Natalie Mullikin (‘08, MA ‘09) was a four-year veteran of the Wake Forest University women’s volleyball team, so she was naturally excited to get an e-mail offering an all-expense-paid trip to California to try her hand at beach volleyball.
She readily admits she’s much better on the hard court than the sand, but she wasn’t about to miss the opportunity. The offer came from the CSTV, the CBS college sports network, and AVP, which sponsors the nation’s professional beach volleyball touring series.
“I really had no idea what it was … they invited 16 girls for a long weekend to teach us the differences to transition from indoor to outdoor volleyball.”
She arrived late because she had to take an exam toward completing her MA in Management, at the Wake Forest University Schools of Business. When she arrived in California, the cameras were rolling for “Go Pro or Go Home,” a reality sports show.
“We get there and they tell us it was a reality TV show,” she said from her home near Wrigley Field in Chicago.
Some of the first players to arrive met the cameras as they stepped off the airplane.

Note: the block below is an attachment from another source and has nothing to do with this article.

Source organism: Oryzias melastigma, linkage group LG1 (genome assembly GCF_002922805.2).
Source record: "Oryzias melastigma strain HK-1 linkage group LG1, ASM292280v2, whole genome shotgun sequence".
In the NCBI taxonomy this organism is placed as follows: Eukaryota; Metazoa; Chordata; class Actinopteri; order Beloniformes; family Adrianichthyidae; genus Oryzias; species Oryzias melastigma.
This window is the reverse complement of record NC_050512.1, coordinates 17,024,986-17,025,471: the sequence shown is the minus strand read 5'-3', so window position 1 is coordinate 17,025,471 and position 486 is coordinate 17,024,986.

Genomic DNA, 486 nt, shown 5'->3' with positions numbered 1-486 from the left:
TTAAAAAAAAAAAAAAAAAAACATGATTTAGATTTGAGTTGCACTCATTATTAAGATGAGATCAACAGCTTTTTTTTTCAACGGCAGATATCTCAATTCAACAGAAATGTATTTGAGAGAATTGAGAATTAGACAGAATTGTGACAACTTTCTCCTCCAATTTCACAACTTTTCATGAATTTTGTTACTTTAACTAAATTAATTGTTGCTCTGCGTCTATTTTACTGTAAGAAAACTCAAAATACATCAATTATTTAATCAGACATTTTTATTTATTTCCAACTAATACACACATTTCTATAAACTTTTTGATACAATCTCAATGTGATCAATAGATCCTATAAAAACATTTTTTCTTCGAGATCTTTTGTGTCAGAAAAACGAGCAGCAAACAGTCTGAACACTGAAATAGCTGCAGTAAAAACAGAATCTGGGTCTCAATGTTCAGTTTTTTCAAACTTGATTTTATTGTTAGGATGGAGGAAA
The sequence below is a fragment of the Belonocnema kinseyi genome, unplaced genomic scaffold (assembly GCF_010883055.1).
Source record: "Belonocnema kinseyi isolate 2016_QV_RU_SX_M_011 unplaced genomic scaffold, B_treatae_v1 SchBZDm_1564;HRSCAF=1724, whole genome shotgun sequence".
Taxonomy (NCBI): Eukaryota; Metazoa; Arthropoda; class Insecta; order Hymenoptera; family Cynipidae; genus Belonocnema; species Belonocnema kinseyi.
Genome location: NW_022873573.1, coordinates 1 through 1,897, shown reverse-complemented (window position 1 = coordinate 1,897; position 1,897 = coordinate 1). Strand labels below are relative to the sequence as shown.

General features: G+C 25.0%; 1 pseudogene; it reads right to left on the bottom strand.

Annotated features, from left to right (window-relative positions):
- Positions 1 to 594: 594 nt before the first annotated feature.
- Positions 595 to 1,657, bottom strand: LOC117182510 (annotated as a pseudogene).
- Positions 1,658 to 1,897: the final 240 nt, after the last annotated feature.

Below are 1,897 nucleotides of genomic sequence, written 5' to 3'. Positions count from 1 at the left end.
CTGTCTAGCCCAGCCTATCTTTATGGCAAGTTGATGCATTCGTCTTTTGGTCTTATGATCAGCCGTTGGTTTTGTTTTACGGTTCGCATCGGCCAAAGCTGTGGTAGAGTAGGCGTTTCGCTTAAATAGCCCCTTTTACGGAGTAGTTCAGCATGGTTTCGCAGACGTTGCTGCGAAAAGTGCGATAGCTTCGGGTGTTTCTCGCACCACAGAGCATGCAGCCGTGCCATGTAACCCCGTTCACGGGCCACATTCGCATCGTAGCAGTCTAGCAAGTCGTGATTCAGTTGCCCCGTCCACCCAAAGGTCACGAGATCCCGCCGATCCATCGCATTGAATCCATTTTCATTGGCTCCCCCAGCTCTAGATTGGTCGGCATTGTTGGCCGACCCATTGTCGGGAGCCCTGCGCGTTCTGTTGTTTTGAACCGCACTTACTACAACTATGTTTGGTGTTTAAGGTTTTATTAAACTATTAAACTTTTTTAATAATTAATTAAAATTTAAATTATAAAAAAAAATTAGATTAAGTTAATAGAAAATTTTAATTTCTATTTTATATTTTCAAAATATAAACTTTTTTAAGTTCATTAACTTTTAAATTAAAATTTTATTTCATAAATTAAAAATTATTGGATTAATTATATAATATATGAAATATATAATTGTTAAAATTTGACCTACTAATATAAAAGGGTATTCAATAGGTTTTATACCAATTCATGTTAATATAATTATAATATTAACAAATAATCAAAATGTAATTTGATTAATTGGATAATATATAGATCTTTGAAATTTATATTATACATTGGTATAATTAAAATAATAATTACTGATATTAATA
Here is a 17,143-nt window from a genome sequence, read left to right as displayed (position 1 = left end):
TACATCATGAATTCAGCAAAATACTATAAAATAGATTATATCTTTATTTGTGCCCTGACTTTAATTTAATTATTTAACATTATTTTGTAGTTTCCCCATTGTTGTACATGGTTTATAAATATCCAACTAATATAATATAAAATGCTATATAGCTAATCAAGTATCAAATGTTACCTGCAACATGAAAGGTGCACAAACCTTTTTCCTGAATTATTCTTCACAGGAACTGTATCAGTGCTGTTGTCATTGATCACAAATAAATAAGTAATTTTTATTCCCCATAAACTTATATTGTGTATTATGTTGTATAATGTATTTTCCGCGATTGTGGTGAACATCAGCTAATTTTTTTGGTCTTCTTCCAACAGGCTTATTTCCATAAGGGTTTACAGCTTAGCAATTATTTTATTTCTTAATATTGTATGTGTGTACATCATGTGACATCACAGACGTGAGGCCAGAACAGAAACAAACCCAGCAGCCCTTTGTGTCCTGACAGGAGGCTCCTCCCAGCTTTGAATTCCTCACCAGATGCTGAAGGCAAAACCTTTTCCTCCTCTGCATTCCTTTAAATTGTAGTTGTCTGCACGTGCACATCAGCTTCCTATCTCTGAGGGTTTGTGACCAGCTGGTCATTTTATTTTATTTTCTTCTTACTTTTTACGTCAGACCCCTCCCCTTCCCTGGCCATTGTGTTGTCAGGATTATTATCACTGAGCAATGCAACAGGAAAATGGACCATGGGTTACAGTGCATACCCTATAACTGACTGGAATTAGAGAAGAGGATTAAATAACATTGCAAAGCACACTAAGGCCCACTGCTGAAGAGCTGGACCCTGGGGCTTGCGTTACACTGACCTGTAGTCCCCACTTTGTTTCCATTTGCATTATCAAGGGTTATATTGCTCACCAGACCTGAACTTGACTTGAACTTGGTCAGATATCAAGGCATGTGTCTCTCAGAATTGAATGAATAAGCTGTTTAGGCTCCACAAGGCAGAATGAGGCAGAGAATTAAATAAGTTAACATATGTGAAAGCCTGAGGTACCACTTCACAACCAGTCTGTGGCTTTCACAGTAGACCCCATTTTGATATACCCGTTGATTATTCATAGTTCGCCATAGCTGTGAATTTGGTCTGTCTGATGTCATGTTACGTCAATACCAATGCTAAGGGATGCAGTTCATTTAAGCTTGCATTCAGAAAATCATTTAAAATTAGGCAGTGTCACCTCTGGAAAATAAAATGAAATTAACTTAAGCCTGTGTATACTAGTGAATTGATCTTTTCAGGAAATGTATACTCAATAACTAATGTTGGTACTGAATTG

“I guess they figured we wouldn’t come if we knew it was a reality TV show, and they were probably right. But I would have gone.”
The full, one-hour show aired during the last week in May and will air again on CSTV Thursday, June 4 at 7:00 p.m. A half-hour version is scheduled to air on CSTV the same night at 8:30 p.m. The players were placed on teams, and the winners got the chance to tour with AVP professionals.
Mullikin’s team, unfortunately, lost its first two matches and was eliminated from contention, which was held on the “deep, deep sand” of Hermosa Beach, Calif.
No big deal, she said. After all, the players not only received gear from the AVP but also got the chance to meet and train with some legends of beach volleyball, including Olympic gold medalists Kerri Walsh and Karch Kiraly.
In addition to volleyball, the participants, including Mullikin, a native of Lebanon, Ind., took part in several one-on-one interviews for the show.
“The cameramen were awesome and made it so much easier. There were a lot of interviews, but I got used to it and started having fun with it. I made it a big joke. That works for me,” she said with a laugh.
Mullikin said a career in professional volleyball is a risky proposition. The players can make a lot of money, but there are no guarantees. Mullikin’s undergraduate degree is in health and exercise from Wake Forest University, and now, coupled with her MA in Management degree earned this past May, she is focusing her job search on health-care consulting, pharmaceuticals and bio-technology.
Still, she is happy and grateful for her short time in the spotlight. The night the program aired, most of her family was out of town, so they gathered in front of a TV and exchanged text messages with Mullikin throughout the program, saying things such as “We’re famous!” and “We’re on TV!”
“They thought it was awesome,” she said.